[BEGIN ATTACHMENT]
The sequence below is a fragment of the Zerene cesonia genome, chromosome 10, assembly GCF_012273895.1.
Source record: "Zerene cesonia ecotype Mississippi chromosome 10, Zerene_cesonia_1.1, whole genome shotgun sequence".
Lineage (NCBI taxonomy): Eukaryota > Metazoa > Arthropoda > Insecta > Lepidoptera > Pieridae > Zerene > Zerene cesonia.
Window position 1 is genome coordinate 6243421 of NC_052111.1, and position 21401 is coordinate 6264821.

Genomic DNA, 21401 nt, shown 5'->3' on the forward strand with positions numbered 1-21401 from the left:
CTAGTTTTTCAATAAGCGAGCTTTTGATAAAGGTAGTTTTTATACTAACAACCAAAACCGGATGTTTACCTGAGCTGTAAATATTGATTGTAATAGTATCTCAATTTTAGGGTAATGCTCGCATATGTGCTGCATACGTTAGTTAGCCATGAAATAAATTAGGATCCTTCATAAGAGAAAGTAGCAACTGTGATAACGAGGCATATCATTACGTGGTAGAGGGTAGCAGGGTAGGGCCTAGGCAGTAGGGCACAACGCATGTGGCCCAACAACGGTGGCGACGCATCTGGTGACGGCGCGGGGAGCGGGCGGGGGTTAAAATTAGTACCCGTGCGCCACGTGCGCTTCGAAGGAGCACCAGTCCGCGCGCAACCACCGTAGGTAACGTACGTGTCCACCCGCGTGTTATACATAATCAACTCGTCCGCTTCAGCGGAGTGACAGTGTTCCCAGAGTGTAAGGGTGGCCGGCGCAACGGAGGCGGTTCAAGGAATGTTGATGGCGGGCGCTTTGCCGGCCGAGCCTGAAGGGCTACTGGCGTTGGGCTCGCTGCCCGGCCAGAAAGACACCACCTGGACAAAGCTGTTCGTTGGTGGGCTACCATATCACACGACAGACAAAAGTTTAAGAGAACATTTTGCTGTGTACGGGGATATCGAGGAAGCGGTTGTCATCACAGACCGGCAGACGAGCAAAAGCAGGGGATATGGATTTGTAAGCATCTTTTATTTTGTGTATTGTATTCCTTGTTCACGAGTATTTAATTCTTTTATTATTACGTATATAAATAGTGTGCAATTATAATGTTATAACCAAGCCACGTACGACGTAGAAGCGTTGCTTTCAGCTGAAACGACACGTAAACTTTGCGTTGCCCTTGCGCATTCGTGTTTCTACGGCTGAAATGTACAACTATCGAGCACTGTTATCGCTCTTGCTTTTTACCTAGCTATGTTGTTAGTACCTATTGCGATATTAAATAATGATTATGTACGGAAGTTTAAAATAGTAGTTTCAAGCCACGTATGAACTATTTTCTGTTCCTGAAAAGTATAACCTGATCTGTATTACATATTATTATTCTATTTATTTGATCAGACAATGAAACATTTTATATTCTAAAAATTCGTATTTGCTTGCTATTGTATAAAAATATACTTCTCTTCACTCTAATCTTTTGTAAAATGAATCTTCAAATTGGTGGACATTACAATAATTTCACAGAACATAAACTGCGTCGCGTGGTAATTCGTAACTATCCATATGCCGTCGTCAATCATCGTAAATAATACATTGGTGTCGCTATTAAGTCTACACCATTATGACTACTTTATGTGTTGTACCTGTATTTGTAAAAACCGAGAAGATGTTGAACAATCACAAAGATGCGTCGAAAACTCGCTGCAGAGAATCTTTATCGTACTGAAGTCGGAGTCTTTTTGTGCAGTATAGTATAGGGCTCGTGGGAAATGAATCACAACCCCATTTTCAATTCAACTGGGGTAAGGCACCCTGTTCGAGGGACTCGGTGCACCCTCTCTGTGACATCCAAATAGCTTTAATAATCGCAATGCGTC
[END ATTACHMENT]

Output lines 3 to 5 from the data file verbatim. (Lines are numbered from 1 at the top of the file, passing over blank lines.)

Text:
Lineage (NCBI taxonomy): Eukaryota > Metazoa > Arthropoda > Insecta > Lepidoptera > Pieridae > Zerene > Zerene cesonia.
Window position 1 is genome coordinate 6243421 of NC_052111.1, and position 21401 is coordinate 6264821.

Genomic DNA, 21401 nt, shown 5'->3' on the forward strand with positions numbered 1-21401 from the left: